“Ten years ago, this building, housing a body called the European Commission, was one of the most important places in Europe, possibly in the western world. It was here, in sleepy Belgium, now one of the world’s backwaters, that American, Japanese, German and even Chinese businessmen would pay attention to see what consumer protection regulations would have to be met to permit their products be sold to European citizens in Greece, Germany or Galway. It’s hard now to imagine the central committee in Beijing, or tycoons and industrialists in Mumbai caring what Europeans actually think about anything, but there was once a time when the tiny nations of Europe didn’t pander and grovel to China for economic scraps, but were in fact a mighty combined economic power in their own right.

Indeed, when one looks at Prime Minister Cameron having this week to welcome the Chinese invasion of Taiwan, for fear of losing Chinese investment in Britain, it’s a sorry sign of how far Europe has fallen. So what happened? Read more…

 
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6 things that are damaging western democracy.

Posted by Jason O on Oct 22, 2014 in British Politics, European Union, Irish Politics, US Politics
This democracy thing is far more fragile than we realise.

This democracy thing is far more fragile than we realise.

I thought I’d repost this rather than write another blog on the same theme. Don’t forget to check out this article about public spending by the BBC’s Nick Robinson, as I think they dovetail nicely. By the way, make sure to watch the short film, it’s fascinating.

1. A sense of entitlement, spread across nearly every social class, that informs people that they somehow have a right to far more government expenditure being spent on them than they ever contribute in taxes, whilst at the same time believing that they are overtaxed and that others are either paying less or getting more from the state.

2. A professional political class that sees winning elections and remaining in office as a career in itself, that sees defined political values as a means to an end rather than an end goal,  and that has developed its own sense of Washington Beltway/Westminster Village/Leinster House Doheny and Nesbitt set of priorities and scorecards that are getting further and further removed from the concerns of their respective publics.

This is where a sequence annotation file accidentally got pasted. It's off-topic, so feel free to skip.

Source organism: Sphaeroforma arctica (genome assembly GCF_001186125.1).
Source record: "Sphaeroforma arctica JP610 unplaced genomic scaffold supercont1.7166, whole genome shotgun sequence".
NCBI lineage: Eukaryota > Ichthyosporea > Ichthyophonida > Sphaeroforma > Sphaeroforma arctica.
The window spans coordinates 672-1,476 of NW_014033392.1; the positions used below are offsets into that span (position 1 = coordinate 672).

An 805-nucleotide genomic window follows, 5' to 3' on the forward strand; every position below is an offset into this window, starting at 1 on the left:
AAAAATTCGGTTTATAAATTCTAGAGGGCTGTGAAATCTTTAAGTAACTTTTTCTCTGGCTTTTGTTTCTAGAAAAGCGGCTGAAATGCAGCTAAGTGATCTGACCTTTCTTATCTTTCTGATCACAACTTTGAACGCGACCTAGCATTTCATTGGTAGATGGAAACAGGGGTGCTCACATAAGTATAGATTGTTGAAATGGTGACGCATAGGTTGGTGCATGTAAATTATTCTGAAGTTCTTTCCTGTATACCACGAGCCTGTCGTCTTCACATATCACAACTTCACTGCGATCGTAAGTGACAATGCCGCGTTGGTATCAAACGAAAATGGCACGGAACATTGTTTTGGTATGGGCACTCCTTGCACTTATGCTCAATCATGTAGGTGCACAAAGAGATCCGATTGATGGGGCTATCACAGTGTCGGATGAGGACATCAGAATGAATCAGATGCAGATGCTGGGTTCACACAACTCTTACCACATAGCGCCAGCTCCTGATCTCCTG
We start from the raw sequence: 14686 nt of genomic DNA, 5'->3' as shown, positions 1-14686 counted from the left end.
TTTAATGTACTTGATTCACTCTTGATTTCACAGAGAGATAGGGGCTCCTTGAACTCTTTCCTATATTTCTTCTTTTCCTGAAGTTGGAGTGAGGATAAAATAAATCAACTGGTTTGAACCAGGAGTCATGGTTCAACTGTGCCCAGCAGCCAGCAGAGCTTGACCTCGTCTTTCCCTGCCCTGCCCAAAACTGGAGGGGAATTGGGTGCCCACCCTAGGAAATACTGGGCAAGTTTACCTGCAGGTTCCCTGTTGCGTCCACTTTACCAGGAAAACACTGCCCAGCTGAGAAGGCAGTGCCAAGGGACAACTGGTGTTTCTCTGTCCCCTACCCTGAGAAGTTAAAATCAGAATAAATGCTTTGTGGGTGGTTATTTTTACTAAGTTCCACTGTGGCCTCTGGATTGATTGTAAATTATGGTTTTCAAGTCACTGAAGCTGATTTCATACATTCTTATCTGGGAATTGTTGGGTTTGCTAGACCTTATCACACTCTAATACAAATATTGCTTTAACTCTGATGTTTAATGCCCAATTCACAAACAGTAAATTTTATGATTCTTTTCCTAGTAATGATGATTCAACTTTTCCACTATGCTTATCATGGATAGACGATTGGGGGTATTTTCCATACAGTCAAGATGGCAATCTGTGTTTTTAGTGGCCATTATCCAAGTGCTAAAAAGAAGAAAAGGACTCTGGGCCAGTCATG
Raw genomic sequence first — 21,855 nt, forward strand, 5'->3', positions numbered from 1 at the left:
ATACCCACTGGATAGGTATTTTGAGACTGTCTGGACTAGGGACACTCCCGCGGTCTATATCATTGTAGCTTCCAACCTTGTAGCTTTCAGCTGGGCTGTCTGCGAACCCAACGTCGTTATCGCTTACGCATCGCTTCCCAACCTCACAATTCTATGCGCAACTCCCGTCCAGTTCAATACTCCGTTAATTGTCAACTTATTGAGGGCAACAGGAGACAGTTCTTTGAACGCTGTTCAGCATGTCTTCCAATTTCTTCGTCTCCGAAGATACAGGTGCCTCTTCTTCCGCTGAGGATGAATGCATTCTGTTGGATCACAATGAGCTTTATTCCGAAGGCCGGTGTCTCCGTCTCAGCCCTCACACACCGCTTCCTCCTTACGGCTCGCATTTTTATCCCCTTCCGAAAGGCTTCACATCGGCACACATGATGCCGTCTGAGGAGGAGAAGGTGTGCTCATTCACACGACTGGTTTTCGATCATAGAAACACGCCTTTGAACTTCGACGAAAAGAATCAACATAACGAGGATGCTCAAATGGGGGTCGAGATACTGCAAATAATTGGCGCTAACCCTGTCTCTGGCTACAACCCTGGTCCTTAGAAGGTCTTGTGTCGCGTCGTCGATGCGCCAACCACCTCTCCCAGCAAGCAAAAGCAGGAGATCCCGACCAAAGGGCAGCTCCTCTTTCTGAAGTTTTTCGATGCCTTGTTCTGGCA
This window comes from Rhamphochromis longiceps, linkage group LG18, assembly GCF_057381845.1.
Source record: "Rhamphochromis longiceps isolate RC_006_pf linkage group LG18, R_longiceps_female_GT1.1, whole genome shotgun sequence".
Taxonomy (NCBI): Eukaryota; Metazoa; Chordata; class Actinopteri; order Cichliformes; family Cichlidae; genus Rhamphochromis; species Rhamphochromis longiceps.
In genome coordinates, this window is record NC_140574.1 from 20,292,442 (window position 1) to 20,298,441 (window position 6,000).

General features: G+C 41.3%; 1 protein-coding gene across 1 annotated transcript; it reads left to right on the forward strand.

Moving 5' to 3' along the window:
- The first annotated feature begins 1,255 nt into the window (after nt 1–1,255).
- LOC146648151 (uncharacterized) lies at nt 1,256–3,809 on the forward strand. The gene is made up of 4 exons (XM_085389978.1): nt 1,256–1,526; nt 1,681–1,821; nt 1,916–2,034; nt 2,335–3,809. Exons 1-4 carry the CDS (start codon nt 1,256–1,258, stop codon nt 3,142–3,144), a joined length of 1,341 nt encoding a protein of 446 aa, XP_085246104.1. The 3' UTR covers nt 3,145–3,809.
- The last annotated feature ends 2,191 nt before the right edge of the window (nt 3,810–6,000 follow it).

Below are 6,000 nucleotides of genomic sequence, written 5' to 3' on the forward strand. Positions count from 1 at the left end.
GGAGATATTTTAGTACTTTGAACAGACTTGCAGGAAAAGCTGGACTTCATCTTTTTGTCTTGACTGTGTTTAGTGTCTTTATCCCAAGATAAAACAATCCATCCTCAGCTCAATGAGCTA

3. An electorate, shaped by a post-1950s consumer culture, that expects its political leaders to deliver an unachievable level of political and indeed emotional gratification, constantly leading to disappointment in the political process. For example, this writer encountered people expressing disappointment in a new Irish government for not implementing election promises before they had actually taken office. In addition, that same electorate subscribes to a right to cheap credit but does not accept the balancing obligation of  accepting a lower standard of living in order to meet those debts.

4. A media that, due to commercial realities, does not see informing the public or indeed educating them as being a high priority, but instead sees the destruction of political figures, parties and institutions as a legitimate goal in itself, as is the injecting of extreme emotion into any story where possible.

5. The corrupting effect of fundraising on the political system coupled with (see point four) a media that both decries corruption caused by fundraising but also the use of public funds to eliminate the need for private funding. Likewise, a public that demands high standards of political ethics but is unwilling to resource them, leading to candidates who are either funded by other individuals or else are privately wealthy, both cases to which the public also objects.

6. The pervasive influence of modern marketing techniques within politics, in particular the adjusting of parties to become entities espousing the least offensive lowest common denominator coupled with focusing on emotional but essentially distracting “hot button” issues. These are a direct challenge to the concept of politics being a menu of policy options that a well informed electorate can choose from. In Ireland, for example, there are supermarket chains offering more distinctive options than most of our main political parties.

Copyright © 2015 Jason O Mahony All rights reserved. Email: Jason@JasonOMahony.ie.